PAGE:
When I was a tech for A.R.T Clay we had a real problem with making the 103 Buff- it clogged up the vacuum chamber in the pug mill. It was our second most popular clay and took twice as long to mix. Not good for profits. So when I started working there the first thing I did was reformulate it. Turns out the old formula was not a good one anyway, from a workability, durability and vitrification standpoint. My new formula was radically different than the old, but it ran through the machines great, threw better, and made the glazes look better. And I didn't get a single phone call. Not one person got mad. Our profits on that clay were already screwed up because of the additional labor required to make it, so it was worth reformulating. I don't think I ever altered any of the other formulas, though.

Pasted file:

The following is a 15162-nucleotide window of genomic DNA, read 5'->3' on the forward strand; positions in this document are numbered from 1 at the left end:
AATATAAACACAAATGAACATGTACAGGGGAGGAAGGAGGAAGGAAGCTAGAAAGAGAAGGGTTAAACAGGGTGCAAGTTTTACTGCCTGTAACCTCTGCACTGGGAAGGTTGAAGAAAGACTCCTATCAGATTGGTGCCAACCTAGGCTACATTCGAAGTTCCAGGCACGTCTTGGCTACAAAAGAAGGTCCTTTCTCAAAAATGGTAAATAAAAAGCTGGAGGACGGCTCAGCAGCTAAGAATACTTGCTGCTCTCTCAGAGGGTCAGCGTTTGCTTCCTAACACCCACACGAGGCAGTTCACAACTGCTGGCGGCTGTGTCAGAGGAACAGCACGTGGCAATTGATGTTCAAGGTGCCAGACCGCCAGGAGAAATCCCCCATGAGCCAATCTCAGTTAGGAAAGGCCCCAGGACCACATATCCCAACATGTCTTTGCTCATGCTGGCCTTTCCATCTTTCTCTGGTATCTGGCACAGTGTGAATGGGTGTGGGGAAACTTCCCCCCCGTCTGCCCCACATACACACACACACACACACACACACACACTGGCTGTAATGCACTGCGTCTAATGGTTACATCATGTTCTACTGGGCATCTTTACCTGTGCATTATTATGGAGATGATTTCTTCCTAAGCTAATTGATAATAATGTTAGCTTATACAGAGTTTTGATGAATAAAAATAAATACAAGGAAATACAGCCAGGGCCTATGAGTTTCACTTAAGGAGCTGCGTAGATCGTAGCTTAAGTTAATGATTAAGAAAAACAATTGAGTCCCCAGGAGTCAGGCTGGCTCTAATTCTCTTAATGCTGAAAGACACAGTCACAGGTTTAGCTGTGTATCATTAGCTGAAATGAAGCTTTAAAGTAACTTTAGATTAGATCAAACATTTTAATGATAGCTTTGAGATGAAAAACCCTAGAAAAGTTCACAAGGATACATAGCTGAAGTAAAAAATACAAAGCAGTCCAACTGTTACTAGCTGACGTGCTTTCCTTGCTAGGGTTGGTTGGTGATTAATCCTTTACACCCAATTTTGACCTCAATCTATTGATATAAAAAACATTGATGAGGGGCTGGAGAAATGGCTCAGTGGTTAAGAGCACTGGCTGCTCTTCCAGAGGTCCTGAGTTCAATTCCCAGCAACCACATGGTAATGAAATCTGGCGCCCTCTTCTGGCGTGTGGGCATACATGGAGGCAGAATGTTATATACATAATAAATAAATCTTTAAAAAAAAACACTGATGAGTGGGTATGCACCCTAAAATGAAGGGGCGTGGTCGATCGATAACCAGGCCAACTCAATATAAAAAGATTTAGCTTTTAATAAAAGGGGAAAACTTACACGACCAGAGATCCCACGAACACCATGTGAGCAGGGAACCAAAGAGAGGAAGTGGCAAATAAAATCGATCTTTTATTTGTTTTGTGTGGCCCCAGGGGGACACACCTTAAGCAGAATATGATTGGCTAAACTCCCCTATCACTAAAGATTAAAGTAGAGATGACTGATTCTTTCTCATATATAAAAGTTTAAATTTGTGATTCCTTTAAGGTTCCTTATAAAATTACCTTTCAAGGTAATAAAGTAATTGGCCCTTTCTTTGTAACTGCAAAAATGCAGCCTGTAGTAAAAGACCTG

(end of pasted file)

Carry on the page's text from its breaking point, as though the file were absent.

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#22 nspdsp

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Posted 11 May 2012 - 04:10 PM

I think you got a very good deal on the Brent CXC for $700. If you bought it new it would have a reverse switch, but if you don't need it then you saved yourself $500-$800 if you included shipping. I love my Brent CXC, but I'm not a production potter.
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#23 TJR

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Posted 11 May 2012 - 06:10 PM

Bought my Brent CXC in 1976. Been using it for 36 years. Have never changed a belt or foot pedal. There are other potters on this blog still using theirs. Over 25 years for most of them. You got a great deal. If I were to by a new wheel, I might by a Whisper for the reduced noise, but I have never tried one. Enjoy.